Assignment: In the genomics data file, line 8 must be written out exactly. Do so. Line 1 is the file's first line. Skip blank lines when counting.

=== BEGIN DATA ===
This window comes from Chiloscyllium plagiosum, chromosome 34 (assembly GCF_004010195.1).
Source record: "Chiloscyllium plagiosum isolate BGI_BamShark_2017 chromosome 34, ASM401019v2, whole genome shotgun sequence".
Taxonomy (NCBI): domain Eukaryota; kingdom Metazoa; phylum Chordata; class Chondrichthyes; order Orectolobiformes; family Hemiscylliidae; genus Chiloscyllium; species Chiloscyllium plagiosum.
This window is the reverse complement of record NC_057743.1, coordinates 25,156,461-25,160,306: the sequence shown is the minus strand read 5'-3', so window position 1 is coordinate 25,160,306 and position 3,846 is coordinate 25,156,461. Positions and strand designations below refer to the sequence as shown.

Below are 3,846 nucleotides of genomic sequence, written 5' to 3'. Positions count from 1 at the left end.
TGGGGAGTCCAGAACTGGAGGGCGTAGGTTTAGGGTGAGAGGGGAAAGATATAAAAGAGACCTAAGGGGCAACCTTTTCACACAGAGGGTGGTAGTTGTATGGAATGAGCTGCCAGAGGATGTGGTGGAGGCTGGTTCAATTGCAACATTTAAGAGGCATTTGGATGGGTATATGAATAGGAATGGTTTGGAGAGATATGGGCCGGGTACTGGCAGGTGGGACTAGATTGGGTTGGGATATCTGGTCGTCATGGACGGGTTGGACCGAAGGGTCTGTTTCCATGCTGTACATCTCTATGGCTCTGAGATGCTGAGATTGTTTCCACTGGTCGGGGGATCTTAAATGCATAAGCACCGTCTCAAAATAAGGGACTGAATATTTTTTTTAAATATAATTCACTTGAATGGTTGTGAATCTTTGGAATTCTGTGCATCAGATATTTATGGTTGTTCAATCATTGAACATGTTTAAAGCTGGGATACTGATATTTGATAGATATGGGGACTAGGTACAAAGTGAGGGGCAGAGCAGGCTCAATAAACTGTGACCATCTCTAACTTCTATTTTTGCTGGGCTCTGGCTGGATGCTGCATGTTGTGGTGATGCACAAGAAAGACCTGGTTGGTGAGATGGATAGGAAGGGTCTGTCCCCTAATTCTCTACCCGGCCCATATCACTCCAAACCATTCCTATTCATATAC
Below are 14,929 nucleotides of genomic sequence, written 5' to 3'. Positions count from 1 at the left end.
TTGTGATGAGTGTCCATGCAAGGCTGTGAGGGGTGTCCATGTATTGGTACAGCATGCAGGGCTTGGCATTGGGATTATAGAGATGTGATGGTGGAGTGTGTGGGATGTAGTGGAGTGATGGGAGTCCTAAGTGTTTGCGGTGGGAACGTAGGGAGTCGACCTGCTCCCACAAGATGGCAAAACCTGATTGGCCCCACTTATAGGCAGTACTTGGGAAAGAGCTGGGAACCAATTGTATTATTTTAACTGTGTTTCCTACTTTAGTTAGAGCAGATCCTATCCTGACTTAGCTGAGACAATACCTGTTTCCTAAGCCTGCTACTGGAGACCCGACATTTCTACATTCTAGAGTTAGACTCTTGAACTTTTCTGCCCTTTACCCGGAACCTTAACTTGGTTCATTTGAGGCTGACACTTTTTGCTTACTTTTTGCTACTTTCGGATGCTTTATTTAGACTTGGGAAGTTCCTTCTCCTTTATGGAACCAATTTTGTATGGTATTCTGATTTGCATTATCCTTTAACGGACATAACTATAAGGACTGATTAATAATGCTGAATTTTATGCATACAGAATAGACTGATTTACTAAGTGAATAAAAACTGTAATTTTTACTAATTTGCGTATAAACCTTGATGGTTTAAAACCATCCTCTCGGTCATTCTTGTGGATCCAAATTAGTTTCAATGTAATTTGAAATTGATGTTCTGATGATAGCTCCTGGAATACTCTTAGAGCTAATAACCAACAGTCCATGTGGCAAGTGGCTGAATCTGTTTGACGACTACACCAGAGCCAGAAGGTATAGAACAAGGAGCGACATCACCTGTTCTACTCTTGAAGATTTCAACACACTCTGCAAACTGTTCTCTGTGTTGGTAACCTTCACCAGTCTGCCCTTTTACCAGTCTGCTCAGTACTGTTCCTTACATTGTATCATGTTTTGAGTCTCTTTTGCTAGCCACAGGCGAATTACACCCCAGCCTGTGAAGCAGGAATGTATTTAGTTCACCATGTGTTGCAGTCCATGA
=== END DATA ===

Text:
TTGTGATGAGTGTCCATGCAAGGCTGTGAGGGGTGTCCATGTATTGGTACAGCATGCAGGGCTTGGCATTGGGATTATAGAGATGTGATGGTGGAGTGTGTGGGATGTAGTGGAGTGATGGGAGTCCTAAGTGTTTGCGGTGGGAACGTAGGGAGTCGACCTGCTCCCACAAGATGGCAAAACCTGATTGGCCCCACTTATAGGCAGTACTTGGGAAAGAGCTGGGAACCAATTGTATTATTTTAACTGTGTTTCCTACTTTAGTTAGAGCAGATCCTATCCTGACTTAGCTGAGACAATACCTGTTTCCTAAGCCTGCTACTGGAGACCCGACATTTCTACATTCTAGAGTTAGACTCTTGAACTTTTCTGCCCTTTACCCGGAACCTTAACTTGGTTCATTTGAGGCTGACACTTTTTGCTTACTTTTTGCTACTTTCGGATGCTTTATTTAGACTTGGGAAGTTCCTTCTCCTTTATGGAACCAATTTTGTATGGTATTCTGATTTGCATTATCCTTTAACGGACATAACTATAAGGACTGATTAATAATGCTGAATTTTATGCATACAGAATAGACTGATTTACTAAGTGAATAAAAACTGTAATTTTTACTAATTTGCGTATAAACCTTGATGGTTTAAAACCATCCTCTCGGTCATTCTTGTGGATCCAAATTAGTTTCAATGTAATTTGAAATTGATGTTCTGATGATAGCTCCTGGAATACTCTTAGAGCTAATAACCAACAGTCCATGTGGCAAGTGGCTGAATCTGTTTGACGACTACACCAGAGCCAGAAGGTATAGAACAAGGAGCGACATCACCTGTTCTACTCTTGAAGATTTCAACACACTCTGCAAACTGTTCTCTGTGTTGGTAACCTTCACCAGTCTGCCCTTTTACCAGTCTGCTCAGTACTGTTCCTTACATTGTATCATGTTTTGAGTCTCTTTTGCTAGCCACAGGCGAATTACACCCCAGCCTGTGAAGCAGGAATGTATTTAGTTCACCATGTGTTGCAGTCCATGA